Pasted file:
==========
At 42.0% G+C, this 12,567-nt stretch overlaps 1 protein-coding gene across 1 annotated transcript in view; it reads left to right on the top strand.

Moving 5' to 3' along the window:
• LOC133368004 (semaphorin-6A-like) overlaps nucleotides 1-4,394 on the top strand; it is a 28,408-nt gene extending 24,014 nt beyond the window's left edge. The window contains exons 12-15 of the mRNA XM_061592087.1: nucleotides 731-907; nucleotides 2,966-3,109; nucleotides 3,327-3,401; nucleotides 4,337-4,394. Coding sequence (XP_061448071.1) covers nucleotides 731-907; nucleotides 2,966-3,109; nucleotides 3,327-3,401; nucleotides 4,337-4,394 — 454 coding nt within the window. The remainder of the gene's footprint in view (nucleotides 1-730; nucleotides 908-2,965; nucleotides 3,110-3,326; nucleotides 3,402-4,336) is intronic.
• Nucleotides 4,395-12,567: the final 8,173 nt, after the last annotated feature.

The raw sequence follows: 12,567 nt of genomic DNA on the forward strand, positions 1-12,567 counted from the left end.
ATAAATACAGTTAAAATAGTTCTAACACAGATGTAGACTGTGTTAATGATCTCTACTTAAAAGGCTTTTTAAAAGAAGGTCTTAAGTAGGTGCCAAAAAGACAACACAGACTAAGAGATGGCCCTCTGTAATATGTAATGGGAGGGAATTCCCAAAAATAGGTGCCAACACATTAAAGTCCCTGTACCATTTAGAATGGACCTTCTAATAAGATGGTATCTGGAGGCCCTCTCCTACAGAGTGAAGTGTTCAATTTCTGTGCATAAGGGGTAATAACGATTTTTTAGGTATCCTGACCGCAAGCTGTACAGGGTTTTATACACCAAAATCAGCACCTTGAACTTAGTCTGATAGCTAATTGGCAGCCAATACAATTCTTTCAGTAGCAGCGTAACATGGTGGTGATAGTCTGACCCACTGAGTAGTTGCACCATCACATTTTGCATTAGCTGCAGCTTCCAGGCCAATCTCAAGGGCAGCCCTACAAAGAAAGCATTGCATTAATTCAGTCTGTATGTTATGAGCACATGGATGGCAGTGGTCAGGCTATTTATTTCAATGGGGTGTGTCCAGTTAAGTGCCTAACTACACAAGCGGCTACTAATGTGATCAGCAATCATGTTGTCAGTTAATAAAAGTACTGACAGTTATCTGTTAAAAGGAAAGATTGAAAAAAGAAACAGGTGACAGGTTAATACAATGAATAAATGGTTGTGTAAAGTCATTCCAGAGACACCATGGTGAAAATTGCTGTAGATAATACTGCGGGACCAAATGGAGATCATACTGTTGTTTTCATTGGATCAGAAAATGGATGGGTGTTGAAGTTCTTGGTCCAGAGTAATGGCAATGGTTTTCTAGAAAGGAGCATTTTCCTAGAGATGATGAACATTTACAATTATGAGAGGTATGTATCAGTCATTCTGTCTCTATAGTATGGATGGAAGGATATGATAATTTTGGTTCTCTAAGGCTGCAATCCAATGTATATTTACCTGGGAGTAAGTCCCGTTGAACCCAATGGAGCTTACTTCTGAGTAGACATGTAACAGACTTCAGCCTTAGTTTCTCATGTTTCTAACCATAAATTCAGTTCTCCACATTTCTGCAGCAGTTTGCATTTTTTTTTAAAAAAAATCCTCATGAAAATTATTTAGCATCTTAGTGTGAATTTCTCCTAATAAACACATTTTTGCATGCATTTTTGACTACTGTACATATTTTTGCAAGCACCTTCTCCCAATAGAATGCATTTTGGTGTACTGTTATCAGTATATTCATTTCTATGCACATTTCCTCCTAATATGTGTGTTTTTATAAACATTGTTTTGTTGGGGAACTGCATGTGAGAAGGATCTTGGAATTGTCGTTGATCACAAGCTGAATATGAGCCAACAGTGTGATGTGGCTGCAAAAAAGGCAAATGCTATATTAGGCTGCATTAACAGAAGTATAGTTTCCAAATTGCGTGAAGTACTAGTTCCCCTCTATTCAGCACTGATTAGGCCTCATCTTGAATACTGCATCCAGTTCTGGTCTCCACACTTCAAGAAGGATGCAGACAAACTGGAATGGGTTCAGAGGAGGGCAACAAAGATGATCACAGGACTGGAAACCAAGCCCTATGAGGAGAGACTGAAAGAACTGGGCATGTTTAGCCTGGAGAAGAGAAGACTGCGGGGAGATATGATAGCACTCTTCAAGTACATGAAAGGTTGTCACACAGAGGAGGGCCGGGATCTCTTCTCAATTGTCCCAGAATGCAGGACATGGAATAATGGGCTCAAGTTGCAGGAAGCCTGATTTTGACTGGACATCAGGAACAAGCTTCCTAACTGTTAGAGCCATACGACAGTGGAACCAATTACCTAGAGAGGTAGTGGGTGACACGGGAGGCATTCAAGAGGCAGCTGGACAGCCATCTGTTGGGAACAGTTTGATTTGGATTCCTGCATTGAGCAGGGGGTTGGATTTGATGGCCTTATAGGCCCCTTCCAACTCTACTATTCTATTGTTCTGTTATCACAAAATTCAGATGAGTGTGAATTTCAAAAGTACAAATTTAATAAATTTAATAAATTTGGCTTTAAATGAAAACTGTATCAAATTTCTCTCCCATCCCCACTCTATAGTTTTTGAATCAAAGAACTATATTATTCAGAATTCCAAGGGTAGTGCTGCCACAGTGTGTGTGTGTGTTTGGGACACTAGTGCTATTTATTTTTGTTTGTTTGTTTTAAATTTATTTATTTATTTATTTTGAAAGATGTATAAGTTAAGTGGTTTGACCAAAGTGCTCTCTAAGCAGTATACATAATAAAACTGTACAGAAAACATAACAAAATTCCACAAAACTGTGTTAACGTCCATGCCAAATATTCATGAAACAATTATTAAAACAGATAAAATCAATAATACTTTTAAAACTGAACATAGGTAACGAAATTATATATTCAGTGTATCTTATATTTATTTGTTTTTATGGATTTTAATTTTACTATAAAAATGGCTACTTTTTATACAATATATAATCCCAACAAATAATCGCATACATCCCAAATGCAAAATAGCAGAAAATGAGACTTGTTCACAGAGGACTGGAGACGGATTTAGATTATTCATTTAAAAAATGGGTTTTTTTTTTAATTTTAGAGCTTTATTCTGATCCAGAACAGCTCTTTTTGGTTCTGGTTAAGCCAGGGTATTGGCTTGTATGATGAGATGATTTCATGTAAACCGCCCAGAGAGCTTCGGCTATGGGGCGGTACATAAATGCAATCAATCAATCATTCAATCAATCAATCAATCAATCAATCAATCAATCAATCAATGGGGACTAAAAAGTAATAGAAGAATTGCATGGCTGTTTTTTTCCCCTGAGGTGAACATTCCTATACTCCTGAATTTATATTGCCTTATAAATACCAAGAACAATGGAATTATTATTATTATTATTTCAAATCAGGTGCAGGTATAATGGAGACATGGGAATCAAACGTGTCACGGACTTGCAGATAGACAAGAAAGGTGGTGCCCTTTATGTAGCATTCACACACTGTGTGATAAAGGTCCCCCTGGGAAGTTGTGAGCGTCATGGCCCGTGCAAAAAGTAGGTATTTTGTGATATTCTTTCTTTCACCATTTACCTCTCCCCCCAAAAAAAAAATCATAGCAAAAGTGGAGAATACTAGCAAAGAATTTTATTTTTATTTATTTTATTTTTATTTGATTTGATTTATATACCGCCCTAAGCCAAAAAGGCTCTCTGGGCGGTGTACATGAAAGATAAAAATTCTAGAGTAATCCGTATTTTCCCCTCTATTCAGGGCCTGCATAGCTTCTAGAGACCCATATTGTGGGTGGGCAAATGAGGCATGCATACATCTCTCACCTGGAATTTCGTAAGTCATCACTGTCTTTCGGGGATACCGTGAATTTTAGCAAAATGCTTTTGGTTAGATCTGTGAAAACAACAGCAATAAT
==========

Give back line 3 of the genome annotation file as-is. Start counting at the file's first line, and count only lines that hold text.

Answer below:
• LOC133368004 (semaphorin-6A-like) overlaps nucleotides 1-4,394 on the top strand; it is a 28,408-nt gene extending 24,014 nt beyond the window's left edge. The window contains exons 12-15 of the mRNA XM_061592087.1: nucleotides 731-907; nucleotides 2,966-3,109; nucleotides 3,327-3,401; nucleotides 4,337-4,394. Coding sequence (XP_061448071.1) covers nucleotides 731-907; nucleotides 2,966-3,109; nucleotides 3,327-3,401; nucleotides 4,337-4,394 — 454 coding nt within the window. The remainder of the gene's footprint in view (nucleotides 1-730; nucleotides 908-2,965; nucleotides 3,110-3,326; nucleotides 3,402-4,336) is intronic.